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Reviews for [RL53]
Giant Peach "Callous & Strange"

  • styrofoamdrone.com
    GIANT PEACH hail from New York and this appears to be their second 7? to date. The trio originally began as a two-piece of guitarists/ vocalists Frances Chang and Mike Naideau before Dave Shotwell was added on drums in late 2010. Together this energetic trio take on a heavier grunge rock sound with much more delicate vocals that don’t sound nearly as bold and brash as the instrumentation. You can feel the weight crushing down heavily in “My Love,” which is backed up by the soothing vocals of Chang to lead the way. A song like this just goes to show that they’re employing elements from both ends of the spectrum – namely the grungy guitars and the gentle vocals, which is definitely not your usual combination. These gentle vocals become a bit more clear within “No Fire,” which seems to shy away from the heavy stuff and takes on a much softer, easy flowing rhythm with its twangy guitars. That changes again with the finale “Wild Dogs,” which sees the band through fiery guitar hooks to close out the track. As you listen, it’s hard not to detect a palpable level of optimism, which gives these heavy songs an admirable amount of warmth to build on.

  • Modern Vinyl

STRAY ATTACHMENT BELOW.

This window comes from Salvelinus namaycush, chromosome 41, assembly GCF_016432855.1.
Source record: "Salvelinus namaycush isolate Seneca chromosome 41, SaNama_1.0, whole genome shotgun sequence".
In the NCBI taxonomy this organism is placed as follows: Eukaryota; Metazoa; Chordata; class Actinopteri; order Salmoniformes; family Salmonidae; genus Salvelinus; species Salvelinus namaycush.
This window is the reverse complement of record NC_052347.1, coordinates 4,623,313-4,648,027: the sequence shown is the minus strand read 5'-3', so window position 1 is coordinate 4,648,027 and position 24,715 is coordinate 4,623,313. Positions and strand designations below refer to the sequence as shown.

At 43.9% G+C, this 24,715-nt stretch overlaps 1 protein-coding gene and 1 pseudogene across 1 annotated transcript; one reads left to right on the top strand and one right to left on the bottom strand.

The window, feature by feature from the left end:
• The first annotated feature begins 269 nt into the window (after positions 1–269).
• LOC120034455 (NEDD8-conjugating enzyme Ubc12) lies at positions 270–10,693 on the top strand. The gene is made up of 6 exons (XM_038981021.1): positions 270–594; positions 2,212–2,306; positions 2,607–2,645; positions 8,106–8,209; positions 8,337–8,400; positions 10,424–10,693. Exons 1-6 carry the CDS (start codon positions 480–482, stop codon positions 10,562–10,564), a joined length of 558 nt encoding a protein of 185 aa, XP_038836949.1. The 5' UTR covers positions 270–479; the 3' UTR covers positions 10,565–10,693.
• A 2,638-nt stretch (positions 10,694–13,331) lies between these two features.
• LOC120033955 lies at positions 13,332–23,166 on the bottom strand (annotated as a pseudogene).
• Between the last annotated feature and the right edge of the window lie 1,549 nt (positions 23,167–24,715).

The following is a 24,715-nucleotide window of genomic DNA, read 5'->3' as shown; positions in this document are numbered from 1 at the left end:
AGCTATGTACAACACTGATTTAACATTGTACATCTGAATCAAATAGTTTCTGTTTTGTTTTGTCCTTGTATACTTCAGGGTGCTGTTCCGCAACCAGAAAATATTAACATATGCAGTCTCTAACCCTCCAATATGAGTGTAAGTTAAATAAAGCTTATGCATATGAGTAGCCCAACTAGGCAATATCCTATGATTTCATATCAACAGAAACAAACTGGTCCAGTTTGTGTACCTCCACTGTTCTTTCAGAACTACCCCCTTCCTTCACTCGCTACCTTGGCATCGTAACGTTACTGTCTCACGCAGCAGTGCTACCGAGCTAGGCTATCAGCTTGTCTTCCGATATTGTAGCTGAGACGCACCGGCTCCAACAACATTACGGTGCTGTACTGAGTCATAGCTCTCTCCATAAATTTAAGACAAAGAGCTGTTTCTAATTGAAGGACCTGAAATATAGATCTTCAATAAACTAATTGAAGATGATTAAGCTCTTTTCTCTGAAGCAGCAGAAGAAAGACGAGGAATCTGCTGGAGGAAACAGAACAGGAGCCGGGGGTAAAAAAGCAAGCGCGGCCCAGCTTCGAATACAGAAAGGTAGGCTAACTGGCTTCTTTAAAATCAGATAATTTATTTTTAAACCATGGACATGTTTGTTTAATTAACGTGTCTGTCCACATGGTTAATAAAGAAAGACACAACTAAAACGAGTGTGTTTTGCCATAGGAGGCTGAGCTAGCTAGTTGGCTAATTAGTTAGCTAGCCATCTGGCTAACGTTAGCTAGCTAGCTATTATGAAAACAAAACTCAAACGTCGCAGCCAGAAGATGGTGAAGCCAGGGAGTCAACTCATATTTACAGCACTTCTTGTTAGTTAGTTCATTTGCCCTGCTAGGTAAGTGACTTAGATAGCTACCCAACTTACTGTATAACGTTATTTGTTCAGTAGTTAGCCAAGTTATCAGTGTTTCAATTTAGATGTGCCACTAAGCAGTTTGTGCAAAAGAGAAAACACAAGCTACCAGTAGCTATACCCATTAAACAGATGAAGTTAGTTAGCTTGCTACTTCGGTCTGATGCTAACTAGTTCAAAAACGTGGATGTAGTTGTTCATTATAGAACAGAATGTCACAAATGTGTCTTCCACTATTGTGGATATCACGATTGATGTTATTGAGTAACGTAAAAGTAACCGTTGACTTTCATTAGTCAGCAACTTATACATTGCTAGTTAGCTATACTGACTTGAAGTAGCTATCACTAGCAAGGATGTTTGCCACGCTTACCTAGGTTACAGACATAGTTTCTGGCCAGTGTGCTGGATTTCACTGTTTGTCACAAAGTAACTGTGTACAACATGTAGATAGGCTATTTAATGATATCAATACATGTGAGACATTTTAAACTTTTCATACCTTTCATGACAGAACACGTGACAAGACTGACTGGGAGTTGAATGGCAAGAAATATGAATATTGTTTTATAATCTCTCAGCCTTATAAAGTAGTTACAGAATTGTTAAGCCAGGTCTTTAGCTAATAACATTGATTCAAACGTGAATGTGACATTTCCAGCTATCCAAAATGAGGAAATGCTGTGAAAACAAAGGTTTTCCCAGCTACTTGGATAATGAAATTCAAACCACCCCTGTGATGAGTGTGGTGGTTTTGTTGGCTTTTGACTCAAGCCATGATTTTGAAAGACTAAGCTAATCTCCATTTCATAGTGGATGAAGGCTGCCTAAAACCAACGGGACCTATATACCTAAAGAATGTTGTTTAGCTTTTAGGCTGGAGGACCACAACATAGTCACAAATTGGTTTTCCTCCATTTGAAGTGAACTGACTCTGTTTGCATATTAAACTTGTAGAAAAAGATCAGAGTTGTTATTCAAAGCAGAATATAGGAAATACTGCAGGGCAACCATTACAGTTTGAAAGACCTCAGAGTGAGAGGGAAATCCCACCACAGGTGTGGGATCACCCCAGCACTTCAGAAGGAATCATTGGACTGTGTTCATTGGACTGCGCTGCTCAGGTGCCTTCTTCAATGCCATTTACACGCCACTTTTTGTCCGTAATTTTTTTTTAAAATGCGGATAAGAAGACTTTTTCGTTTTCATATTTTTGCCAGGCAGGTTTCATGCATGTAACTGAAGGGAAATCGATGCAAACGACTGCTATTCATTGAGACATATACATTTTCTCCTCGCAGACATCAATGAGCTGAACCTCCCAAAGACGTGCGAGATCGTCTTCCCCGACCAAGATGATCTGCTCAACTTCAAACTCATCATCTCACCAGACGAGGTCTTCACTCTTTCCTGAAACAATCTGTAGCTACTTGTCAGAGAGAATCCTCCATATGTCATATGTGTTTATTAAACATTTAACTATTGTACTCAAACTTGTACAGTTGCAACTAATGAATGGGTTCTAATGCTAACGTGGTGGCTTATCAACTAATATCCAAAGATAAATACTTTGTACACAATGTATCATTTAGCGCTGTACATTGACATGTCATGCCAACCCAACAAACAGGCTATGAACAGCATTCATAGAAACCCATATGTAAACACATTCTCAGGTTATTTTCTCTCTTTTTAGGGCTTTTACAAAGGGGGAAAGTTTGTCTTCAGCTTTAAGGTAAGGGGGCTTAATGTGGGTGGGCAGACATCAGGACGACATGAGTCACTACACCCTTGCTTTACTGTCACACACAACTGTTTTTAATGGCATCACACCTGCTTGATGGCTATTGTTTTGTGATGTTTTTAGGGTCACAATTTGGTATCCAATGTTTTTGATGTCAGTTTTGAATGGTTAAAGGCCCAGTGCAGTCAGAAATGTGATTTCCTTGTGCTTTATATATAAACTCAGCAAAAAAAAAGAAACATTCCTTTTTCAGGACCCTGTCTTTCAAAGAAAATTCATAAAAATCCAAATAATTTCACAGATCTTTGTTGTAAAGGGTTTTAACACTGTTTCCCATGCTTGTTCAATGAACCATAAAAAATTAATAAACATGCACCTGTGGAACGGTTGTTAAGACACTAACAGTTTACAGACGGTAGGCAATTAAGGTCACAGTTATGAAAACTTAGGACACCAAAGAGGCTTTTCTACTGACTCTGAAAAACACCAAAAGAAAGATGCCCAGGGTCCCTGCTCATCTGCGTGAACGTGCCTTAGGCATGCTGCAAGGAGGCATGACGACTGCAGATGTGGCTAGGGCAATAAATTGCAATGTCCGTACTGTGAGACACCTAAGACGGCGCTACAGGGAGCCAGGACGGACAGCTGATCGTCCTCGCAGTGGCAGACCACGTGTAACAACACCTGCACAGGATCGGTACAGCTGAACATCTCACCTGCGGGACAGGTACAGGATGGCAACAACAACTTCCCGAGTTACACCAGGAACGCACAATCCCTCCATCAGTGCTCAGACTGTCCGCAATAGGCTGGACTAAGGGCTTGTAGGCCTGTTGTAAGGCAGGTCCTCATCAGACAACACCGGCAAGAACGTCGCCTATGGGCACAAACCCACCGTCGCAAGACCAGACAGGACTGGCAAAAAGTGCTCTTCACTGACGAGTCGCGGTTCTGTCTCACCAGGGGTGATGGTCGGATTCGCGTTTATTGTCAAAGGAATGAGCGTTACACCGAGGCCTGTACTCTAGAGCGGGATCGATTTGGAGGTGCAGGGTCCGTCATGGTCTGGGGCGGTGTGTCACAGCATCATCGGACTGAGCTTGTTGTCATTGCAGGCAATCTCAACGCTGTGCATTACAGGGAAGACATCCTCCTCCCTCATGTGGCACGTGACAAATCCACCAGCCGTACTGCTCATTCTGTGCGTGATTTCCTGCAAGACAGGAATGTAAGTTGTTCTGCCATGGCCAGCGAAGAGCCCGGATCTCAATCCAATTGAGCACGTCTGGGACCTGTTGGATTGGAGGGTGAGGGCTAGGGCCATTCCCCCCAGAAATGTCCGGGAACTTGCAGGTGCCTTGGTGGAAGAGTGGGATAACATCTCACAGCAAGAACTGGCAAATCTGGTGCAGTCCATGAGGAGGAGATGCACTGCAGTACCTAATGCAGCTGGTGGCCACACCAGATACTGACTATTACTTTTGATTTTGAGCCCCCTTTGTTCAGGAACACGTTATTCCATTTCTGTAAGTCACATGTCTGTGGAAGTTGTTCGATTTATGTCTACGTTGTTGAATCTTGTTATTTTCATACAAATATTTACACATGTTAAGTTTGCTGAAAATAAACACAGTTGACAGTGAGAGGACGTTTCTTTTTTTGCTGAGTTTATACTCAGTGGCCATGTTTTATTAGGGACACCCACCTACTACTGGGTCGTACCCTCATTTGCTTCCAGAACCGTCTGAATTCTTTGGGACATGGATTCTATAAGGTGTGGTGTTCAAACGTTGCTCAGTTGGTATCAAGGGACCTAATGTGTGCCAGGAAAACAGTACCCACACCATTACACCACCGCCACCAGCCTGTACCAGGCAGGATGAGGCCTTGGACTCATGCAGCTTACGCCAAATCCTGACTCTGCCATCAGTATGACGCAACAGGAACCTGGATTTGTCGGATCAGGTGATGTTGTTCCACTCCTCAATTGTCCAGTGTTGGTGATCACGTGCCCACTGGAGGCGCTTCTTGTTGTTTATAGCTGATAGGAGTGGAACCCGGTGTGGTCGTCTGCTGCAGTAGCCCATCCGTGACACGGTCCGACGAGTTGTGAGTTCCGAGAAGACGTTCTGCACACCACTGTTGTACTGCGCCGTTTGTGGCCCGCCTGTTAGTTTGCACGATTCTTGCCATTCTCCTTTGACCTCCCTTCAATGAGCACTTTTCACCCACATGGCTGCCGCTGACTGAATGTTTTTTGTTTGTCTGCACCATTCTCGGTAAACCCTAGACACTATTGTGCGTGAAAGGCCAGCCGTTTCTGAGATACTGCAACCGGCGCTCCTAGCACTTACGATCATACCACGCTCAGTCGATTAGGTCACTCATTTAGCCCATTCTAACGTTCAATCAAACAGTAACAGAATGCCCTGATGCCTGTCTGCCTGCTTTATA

Armed with an undeniable garage-rock charm, Giant Peach has crafted an enjoyable four song EP with Callous And Strange, recently released onto vinyl by Rok Lok Records. An appealing set of dual vocals anchor the release, buoyed by instrumentals bubbling over with infectious energy. And while some songs could use a bit more polish — and in one instance a proper outro — you’ll still find yourself tapping away to the pop-rock whirlwind that lasts a breezy 15 minutes. The EP begins with “Almost Dying,” a track that hits the ground running, led by a constant barrage of percussion from drummer David Shotwell. Mike Naideau takes the lead vocals, opening up the record with, “Don’t think twice about breathing/The same water in you will knock you down/And like the still bird lying on the pavement almost dying/The setting sun will look you in the eye.” Naideau has the nonchalant pipes which the indie scene has seemed to popularize, but it’s satisfying, mostly because the lyrics he’s singing are of quality. Frances Chanc, on the other hand, has a beauty of a voice, first displayed in the second track, entitled “My Love.” The riff is overly similar to some tracks I’ve heard over the past year (mostly from TS & The Past Haunts’ “Gone and Goner”), but it manages to become more creative towards the conclusion, tricking you into believing it’s at its end. “No Fire” slows down the blistering tempo, allowing Chanc to once again shine on the vocals. With very little instrumentation accompanying her, she sings, “Maybe I glamorize — it’s hard to stay suspended between yourself and your mind,” impressing you more and more with each passing word. The downfall of the track, though, comes at the end, or rather, the lack of its end. The song feels like it could be a full 2 minutes longer, but concludes abruptly. “Wild Dogs” finishes out the EP and is the one in particular which I felt could use an extra touch of polish. Multiple layers seem to be present, but it’s tough to distinguish them amongst the low-fi sound. On the positive side, the dual vocals finally come together in one track, with Naideau and Chanc taking turns at the verse. Sound Quality: As I’ve mentioned before, the sound isn’t top notch, but I did find that there was an improvement from the digital files over to the vinyl. The vocals seemed to be cleaned up a tad, while the entire sound just seems to have a more “full” quality. At points, though, you still find yourself begging for those extra instrumental layers to be revealed. The 7? is pressed on a lighter vinyl, but when comparing digital to vinyl, I still came away impressed with the improvement which I heard coming from my speakers. Packaging: Unlike some 7? releases I’ve received in the past, I came away truly impressed with how much effort they seemed to put into the packaging. The artwork, done by the band’s own Frances Chanc, has a sketch-book quality, something I found to be very appealing. A lyrics sheet is also included. The real gem, though, came with a hand-printed and individually numbered (and signed) print from the band. It’s already hanging up on my wall if that gives you any indication of its quality. The record itself is on standard black vinyl. Extras: The record comes with a digital download code. Summary: With Callous And Strange, Giant Peach has created a 4-track EP that will leave you anticipating just what this band will create next. One hopes that with success, along with extra exposure, will allow them to reach their real potential. Rok Lok Records, with some help from the band, present an interesting vinyl package, which some care obviously went into. Make Sure To Spin: “No Fire” and “Wild Dogs”